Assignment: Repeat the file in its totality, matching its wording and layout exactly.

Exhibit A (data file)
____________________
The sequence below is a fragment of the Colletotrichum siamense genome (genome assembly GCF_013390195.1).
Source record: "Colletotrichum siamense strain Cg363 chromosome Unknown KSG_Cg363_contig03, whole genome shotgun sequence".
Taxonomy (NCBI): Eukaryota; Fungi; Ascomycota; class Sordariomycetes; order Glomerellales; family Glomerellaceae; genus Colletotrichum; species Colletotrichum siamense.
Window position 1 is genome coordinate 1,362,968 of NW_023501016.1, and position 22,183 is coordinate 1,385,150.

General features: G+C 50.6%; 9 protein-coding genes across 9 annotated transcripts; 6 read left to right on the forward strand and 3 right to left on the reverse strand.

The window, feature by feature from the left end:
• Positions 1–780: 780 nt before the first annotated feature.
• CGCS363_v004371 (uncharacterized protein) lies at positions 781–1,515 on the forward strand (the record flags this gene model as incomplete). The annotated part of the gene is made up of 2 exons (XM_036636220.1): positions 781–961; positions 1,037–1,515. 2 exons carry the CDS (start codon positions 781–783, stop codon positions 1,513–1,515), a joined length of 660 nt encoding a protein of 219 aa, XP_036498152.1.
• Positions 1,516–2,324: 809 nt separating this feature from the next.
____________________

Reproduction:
The sequence below is a fragment of the Colletotrichum siamense genome (genome assembly GCF_013390195.1).
Source record: "Colletotrichum siamense strain Cg363 chromosome Unknown KSG_Cg363_contig03, whole genome shotgun sequence".
Taxonomy (NCBI): Eukaryota; Fungi; Ascomycota; class Sordariomycetes; order Glomerellales; family Glomerellaceae; genus Colletotrichum; species Colletotrichum siamense.
Window position 1 is genome coordinate 1,362,968 of NW_023501016.1, and position 22,183 is coordinate 1,385,150.

General features: G+C 50.6%; 9 protein-coding genes across 9 annotated transcripts; 6 read left to right on the forward strand and 3 right to left on the reverse strand.

The window, feature by feature from the left end:
• Positions 1–780: 780 nt before the first annotated feature.
• CGCS363_v004371 (uncharacterized protein) lies at positions 781–1,515 on the forward strand (the record flags this gene model as incomplete). The annotated part of the gene is made up of 2 exons (XM_036636220.1): positions 781–961; positions 1,037–1,515. 2 exons carry the CDS (start codon positions 781–783, stop codon positions 1,513–1,515), a joined length of 660 nt encoding a protein of 219 aa, XP_036498152.1.
• Positions 1,516–2,324: 809 nt separating this feature from the next.